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The 3 Faces of Doris - Will the Real Doris Day Please Stand Up

I'm a big Doris Day fan. Love her voice and thought she was an underrated actress. Not a big fan of those iconic movies with Rock Hudson and Tony Randall, but I enjoyed a lot of her earlier musicals and her few dramatic roles: Midnight Lace, Julie, Hitchcock's second version of The Man Who Knew To Much and her terrific turn as Ruth Etting in Love Me Or Leave Me. In those few roles she really got to show her dramatic chops.

The point of all this is because I am a big fan (and having access to a large amount of easily obtained material) from the early Nineties to the late Aughts I sent for her TTM many times. For myself multiple times and also sending to other names and addresses.  

Looking back, while I was organized enough to keep records of who I sent for as well as when and how many I sent and received, unfortunately what I did not do was record what specific items I sent each time. While I can get a good idea of what items were from when with someone I may have requested two or three times, someone like Doris whom I sent for 10 times over the years is an impossible call.

What I do remember is noticing that I would get different styles of signatures from Ms. Day on different occasions. And it wasn't in any specific order. Versions 1,2 and 3 would alternate at various times.

When JSA was in town several months back I had a few items I wanted to get authenticated and while I was there I had a chance to geek out a bit with one of their senior entertainment authenticators. We talked about Ms. Day and he indicated that, as expected,  JSA considers the Version 1 to be her authentic signature. It's hard to argue with that call, and I never want to be that collector wearing rose-coloured glasses when it comes to secretarial signatures. But while I'll concede the commonly held view is a logical scenario, there are a few things that keep me from being completely convinced.

The discrepancy that means the least to me is Ms. Day's claims that she always responded to all her mail herself. Humans lie. And it's logical that someone who uses a secretarial response in an effort to please fans with a response doesn't want to admit the deception. So while Ms. Day was said to be a lovely person who appreciated her fans and I'd like to think she was being honest, her claim doesn't mean much.

She was said to be a fairly reclusive person by the time I started mailing to her. What would make a recluse sometimes sign and sometimes pass the items received to others for signing?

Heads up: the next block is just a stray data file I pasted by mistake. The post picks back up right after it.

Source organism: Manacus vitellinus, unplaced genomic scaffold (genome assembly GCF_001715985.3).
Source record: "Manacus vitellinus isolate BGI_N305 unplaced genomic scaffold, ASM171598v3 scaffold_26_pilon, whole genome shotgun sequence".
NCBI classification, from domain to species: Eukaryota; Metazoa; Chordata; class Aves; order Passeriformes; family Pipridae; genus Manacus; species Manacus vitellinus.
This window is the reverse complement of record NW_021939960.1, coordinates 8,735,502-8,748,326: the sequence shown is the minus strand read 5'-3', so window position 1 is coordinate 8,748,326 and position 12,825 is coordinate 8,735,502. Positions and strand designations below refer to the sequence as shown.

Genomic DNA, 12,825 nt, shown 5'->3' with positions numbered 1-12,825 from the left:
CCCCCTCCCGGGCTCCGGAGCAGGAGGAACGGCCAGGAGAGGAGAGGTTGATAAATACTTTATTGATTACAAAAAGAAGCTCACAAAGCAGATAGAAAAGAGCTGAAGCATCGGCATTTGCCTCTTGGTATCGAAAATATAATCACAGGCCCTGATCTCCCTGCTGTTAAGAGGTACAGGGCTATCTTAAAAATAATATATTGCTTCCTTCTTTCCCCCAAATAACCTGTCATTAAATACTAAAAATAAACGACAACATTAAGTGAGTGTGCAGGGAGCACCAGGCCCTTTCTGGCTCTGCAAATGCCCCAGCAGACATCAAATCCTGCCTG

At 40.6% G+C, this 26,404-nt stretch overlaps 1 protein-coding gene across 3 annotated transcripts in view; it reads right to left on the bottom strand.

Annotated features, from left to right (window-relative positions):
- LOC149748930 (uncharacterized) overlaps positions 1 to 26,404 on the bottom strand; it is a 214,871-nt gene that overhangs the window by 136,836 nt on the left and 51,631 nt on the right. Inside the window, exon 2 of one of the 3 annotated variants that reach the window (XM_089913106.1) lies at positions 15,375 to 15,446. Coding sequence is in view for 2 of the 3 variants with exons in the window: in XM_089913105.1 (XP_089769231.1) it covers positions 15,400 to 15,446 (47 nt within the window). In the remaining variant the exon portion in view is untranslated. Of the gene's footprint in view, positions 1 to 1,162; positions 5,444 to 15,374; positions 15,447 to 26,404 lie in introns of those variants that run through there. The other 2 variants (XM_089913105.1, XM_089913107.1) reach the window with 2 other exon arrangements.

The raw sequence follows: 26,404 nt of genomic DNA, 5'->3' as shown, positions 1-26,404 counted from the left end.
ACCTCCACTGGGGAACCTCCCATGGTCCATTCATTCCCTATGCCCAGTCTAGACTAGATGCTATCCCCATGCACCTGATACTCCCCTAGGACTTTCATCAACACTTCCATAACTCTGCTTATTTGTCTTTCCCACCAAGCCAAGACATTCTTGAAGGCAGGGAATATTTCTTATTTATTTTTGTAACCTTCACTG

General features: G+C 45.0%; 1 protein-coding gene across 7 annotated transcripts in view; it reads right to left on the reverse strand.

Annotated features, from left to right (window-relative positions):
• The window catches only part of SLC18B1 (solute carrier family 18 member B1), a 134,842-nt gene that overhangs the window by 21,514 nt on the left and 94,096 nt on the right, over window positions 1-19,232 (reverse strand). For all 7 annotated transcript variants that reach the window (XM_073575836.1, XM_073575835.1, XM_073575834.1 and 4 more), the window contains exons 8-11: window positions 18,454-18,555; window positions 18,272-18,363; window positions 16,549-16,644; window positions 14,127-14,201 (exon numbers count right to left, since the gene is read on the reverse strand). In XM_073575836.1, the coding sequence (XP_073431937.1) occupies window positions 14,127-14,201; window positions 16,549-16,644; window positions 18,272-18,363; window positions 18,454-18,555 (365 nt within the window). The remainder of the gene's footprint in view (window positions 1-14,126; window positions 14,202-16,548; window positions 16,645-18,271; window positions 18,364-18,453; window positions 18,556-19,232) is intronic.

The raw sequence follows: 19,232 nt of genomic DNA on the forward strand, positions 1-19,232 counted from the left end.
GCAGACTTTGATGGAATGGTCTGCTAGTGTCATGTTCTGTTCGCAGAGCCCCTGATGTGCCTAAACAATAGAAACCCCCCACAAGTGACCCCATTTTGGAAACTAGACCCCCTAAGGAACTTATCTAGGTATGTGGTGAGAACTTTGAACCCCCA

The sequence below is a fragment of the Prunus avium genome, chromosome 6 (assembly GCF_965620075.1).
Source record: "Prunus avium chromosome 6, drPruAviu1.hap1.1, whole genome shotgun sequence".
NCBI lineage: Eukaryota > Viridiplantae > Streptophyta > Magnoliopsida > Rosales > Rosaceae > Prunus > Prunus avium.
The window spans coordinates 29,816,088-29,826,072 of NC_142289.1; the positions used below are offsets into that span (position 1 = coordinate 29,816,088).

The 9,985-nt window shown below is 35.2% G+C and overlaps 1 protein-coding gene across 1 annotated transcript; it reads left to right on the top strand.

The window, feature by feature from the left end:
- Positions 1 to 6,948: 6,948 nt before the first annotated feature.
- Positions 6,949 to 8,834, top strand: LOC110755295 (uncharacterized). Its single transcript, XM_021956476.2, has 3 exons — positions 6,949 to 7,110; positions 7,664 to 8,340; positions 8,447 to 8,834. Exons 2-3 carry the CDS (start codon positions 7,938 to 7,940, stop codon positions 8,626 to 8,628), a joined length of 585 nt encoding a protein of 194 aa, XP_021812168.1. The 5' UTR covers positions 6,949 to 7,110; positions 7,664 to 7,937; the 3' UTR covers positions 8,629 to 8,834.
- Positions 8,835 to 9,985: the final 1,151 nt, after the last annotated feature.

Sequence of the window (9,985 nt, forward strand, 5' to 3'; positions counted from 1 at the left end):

TCM often airs little fillers between movies called Word Of Mouth with inside stories from those who were involved in making the movies. Doris did a very touching one about her beloved close friend and co-star Rock Hudson. At the end of those Word Of Mouth segments they close with the person speaking their name while signing their name over their picture. Doris signed with version 2. I've got to wonder: would she really use a secretarial signature in a segment about someone she cared for so much?

Doris Day had a lot of personal tragedy and was particularly bad at picking husbands. A lot of physical abuse. A later one stole all her millions and left her broke and deeply in debt to the IRS. The death of her only child that she was extremely close to, legendary music producer Terry Melcher, left her deeply despondent for the rest of her life. Her life was far from the sunny public image she projected.    

Now look at the signatures themselves.  While there are immediately obvious differences, there are also some notable similarities when you get past those capital "D"s.  

It may seem a bit far-fetched, but is it possible Doris Day had Dissociative Identity Disorder aka Multiple Personality Disorder? Hopefully we can get some thoughts from Professors Zarelli, Longo and some of the other excellent authentication minds on this forum.   

The photos above are Version 1, the version commonly believed to be be authentic.

The montage photo and vintage cards above are version 2. There are enough differences here beyond the capital "D"s that these could be considered two different versions. A lot of odd cross pollination between the versions.

The Good Housekeeping magazine cover above is version 3 

Views: 666

Comment by Eric Keith Longo on April 2, 2024 at 6:41pm

I hope you enjoy it :-) I always do. Nice simple comedy. To quote Norton on the way to the Racoon Convention - "Good clean fun!" Of course, he had bags of just the right consistency for filling with water and throwing out the hotel window... ;)

Comment by meggs on April 2, 2024 at 9:43pm


Comment by Steve Viola on April 3, 2024 at 2:43pm

My Doris TTM about 1994, style #1

Comment by meggs on April 3, 2024 at 5:05pm

Very nice item! I'll call it version 1A, with squiggle underneath. 


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